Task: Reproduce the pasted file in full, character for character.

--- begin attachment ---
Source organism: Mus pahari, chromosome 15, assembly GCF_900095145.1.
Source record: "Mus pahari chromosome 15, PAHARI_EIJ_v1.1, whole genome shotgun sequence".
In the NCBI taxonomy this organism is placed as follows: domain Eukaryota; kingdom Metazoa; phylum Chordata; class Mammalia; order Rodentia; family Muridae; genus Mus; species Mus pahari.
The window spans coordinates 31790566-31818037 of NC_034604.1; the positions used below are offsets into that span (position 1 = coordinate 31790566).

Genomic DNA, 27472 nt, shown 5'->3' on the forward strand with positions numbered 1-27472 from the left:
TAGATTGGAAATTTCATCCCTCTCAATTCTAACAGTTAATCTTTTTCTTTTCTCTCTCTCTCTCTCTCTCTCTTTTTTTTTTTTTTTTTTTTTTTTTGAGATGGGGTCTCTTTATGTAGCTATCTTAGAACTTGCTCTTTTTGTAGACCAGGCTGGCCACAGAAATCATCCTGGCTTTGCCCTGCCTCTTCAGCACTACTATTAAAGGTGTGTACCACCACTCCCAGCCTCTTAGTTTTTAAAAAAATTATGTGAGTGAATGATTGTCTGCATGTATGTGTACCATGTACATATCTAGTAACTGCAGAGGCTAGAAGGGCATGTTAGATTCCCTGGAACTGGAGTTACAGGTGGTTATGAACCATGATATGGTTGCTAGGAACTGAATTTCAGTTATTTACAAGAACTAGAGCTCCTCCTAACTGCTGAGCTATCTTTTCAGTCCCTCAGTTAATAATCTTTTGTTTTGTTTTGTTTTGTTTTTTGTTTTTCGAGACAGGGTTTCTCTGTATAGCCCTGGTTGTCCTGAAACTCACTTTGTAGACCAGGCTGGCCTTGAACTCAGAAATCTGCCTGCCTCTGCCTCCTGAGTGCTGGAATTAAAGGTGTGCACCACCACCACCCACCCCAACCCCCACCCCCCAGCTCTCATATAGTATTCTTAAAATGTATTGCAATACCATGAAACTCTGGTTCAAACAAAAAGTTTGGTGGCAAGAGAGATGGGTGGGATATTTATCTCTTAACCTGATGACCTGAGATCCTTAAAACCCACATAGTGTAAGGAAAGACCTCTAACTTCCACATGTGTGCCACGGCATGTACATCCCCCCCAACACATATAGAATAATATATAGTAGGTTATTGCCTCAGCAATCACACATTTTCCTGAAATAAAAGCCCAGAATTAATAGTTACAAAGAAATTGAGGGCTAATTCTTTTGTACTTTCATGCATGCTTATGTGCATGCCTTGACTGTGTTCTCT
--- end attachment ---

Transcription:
Source organism: Mus pahari, chromosome 15, assembly GCF_900095145.1.
Source record: "Mus pahari chromosome 15, PAHARI_EIJ_v1.1, whole genome shotgun sequence".
In the NCBI taxonomy this organism is placed as follows: domain Eukaryota; kingdom Metazoa; phylum Chordata; class Mammalia; order Rodentia; family Muridae; genus Mus; species Mus pahari.
The window spans coordinates 31790566-31818037 of NC_034604.1; the positions used below are offsets into that span (position 1 = coordinate 31790566).

Genomic DNA, 27472 nt, shown 5'->3' on the forward strand with positions numbered 1-27472 from the left:
TAGATTGGAAATTTCATCCCTCTCAATTCTAACAGTTAATCTTTTTCTTTTCTCTCTCTCTCTCTCTCTCTCTTTTTTTTTTTTTTTTTTTTTTTTTGAGATGGGGTCTCTTTATGTAGCTATCTTAGAACTTGCTCTTTTTGTAGACCAGGCTGGCCACAGAAATCATCCTGGCTTTGCCCTGCCTCTTCAGCACTACTATTAAAGGTGTGTACCACCACTCCCAGCCTCTTAGTTTTTAAAAAAATTATGTGAGTGAATGATTGTCTGCATGTATGTGTACCATGTACATATCTAGTAACTGCAGAGGCTAGAAGGGCATGTTAGATTCCCTGGAACTGGAGTTACAGGTGGTTATGAACCATGATATGGTTGCTAGGAACTGAATTTCAGTTATTTACAAGAACTAGAGCTCCTCCTAACTGCTGAGCTATCTTTTCAGTCCCTCAGTTAATAATCTTTTGTTTTGTTTTGTTTTGTTTTTTGTTTTTCGAGACAGGGTTTCTCTGTATAGCCCTGGTTGTCCTGAAACTCACTTTGTAGACCAGGCTGGCCTTGAACTCAGAAATCTGCCTGCCTCTGCCTCCTGAGTGCTGGAATTAAAGGTGTGCACCACCACCACCCACCCCAACCCCCACCCCCCAGCTCTCATATAGTATTCTTAAAATGTATTGCAATACCATGAAACTCTGGTTCAAACAAAAAGTTTGGTGGCAAGAGAGATGGGTGGGATATTTATCTCTTAACCTGATGACCTGAGATCCTTAAAACCCACATAGTGTAAGGAAAGACCTCTAACTTCCACATGTGTGCCACGGCATGTACATCCCCCCCAACACATATAGAATAATATATAGTAGGTTATTGCCTCAGCAATCACACATTTTCCTGAAATAAAAGCCCAGAATTAATAGTTACAAAGAAATTGAGGGCTAATTCTTTTGTACTTTCATGCATGCTTATGTGCATGCCTTGACTGTGTTCTCT